Is Nick Griffin’s interview with the Times a sneak preview of what we can expect from him on Question Time tonight? I rather suspect so. His aim in it is not only to project a reasonable front – by glossing over awkward facts (his conviction for inciting racial hatred is described as "Orwellian"), and by making dubious comparisons (he likens the BNP to opposition movements in Zimbabwe) – but also to provoke and rile his political opponents. The BNP leader sarcastically thanks "the political class and their allies for being so stupid" as to allow his appearance on QT.
But the problem for Griffin is whether he can maintain the charade for the show’s entire running length. Towards the end of his Times interview, there are worrying glimpses into his real mindset. For example:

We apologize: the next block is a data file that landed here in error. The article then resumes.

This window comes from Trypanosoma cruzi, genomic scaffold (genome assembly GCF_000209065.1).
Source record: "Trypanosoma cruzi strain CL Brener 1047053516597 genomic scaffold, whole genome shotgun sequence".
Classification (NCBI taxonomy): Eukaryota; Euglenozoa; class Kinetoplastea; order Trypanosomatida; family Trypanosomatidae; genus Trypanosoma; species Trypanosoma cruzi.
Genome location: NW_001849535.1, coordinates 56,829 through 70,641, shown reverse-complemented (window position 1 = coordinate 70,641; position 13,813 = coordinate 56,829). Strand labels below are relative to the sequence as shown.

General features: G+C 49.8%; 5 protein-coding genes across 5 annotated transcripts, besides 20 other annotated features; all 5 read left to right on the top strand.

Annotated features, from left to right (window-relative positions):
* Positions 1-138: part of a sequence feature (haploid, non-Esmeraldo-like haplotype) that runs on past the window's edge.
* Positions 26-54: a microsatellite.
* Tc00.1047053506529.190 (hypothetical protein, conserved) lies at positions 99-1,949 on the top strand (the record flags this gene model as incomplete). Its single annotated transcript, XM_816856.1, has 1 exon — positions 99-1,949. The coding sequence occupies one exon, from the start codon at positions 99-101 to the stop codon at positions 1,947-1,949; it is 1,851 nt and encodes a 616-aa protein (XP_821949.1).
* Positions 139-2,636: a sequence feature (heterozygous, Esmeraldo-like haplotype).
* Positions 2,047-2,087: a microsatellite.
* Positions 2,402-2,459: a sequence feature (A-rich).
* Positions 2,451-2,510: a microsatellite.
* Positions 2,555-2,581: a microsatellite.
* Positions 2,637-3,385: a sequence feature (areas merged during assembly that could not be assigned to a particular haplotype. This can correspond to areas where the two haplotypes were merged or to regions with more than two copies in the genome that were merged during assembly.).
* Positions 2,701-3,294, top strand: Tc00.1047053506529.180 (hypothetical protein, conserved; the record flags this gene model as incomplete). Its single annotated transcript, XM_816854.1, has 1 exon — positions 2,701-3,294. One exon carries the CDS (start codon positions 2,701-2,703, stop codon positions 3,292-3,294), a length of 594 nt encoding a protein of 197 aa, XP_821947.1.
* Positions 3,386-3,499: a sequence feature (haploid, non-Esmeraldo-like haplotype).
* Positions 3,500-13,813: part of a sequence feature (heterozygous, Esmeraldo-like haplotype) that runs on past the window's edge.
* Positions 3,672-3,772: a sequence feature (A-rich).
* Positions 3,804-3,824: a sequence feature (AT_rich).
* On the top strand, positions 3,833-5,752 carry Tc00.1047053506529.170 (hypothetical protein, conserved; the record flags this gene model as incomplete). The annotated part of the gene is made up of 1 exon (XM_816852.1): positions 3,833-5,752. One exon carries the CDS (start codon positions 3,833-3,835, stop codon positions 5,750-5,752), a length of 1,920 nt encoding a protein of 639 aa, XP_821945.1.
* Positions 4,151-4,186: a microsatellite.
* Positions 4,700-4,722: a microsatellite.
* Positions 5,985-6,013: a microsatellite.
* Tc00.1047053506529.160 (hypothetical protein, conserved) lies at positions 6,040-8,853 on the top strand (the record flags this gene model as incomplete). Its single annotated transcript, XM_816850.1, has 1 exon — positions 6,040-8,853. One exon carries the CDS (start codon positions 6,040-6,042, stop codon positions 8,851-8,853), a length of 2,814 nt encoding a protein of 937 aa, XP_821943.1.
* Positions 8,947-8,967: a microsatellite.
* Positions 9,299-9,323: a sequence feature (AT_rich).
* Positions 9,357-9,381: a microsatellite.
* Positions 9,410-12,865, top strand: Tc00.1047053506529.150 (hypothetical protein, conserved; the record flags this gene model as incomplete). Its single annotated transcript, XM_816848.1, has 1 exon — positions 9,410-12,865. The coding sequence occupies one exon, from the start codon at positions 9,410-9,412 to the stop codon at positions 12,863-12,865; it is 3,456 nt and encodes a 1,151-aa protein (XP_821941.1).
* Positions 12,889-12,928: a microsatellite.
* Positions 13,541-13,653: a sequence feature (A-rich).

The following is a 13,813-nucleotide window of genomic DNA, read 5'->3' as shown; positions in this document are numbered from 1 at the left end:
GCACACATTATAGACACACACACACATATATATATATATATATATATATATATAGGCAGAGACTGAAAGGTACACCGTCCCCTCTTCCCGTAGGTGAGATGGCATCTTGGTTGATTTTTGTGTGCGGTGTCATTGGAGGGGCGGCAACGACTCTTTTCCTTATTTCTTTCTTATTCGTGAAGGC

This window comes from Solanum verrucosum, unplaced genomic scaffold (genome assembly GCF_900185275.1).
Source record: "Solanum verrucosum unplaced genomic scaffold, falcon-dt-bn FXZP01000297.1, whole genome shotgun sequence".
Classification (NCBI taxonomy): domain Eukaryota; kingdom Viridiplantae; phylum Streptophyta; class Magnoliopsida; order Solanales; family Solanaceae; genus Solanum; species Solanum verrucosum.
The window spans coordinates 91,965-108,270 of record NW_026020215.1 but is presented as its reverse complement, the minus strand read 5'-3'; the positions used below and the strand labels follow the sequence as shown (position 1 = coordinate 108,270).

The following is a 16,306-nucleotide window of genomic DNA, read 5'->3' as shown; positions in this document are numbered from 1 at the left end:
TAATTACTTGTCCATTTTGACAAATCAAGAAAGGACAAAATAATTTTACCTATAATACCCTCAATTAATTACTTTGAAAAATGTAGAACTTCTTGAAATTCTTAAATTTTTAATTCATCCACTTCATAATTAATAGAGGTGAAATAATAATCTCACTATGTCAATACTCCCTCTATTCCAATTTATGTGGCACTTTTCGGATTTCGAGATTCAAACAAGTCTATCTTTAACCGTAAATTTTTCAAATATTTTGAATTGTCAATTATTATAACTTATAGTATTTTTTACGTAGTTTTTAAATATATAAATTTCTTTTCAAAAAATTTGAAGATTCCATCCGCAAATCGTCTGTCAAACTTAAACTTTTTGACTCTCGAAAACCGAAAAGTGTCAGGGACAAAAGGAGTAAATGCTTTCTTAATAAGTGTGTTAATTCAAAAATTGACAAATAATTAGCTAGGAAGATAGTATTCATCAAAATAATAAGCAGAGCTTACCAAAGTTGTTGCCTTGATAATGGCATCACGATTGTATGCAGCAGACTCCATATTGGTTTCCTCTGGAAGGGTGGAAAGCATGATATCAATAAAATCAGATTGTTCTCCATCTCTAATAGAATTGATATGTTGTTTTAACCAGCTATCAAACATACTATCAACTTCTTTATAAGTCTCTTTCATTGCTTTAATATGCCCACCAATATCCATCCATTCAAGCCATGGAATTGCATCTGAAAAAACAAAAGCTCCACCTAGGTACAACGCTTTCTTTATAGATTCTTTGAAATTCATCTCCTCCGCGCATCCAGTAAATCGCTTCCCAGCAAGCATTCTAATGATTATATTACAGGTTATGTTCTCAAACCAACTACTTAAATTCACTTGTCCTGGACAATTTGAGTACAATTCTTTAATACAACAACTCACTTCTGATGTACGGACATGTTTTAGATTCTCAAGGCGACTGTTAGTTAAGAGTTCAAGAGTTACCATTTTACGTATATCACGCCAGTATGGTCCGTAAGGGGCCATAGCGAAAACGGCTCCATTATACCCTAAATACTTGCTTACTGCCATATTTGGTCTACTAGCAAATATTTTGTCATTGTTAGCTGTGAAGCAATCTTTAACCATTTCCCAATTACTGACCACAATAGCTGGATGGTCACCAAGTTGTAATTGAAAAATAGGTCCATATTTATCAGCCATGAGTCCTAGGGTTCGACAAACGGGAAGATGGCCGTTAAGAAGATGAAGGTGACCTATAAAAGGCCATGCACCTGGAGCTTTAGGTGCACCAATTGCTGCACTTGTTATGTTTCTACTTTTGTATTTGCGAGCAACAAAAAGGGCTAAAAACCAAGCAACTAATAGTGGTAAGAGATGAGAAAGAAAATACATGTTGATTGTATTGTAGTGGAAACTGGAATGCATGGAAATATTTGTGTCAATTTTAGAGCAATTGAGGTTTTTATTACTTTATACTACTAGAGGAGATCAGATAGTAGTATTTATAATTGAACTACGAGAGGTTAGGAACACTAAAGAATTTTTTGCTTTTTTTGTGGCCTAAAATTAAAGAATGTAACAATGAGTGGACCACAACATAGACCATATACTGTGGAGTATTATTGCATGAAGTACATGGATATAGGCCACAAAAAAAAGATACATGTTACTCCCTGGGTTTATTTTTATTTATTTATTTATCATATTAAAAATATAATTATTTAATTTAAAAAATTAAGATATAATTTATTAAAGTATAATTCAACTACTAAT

"How does he feel about President Obama? ‘He is an Afrocentric racist bigot.’ He thinks American blacks should have been resettled in Africa ‘because the two peoples living side by side would cause problems forever’."
It is this kind of thing which reminds us why the BNP should be opposed. But, as Frank Field and Nicholas Soames argue in today’s Telegraph, it should also remind the major parties why they need to talk more about immigration – lest Griffin’s views fill the vacuum.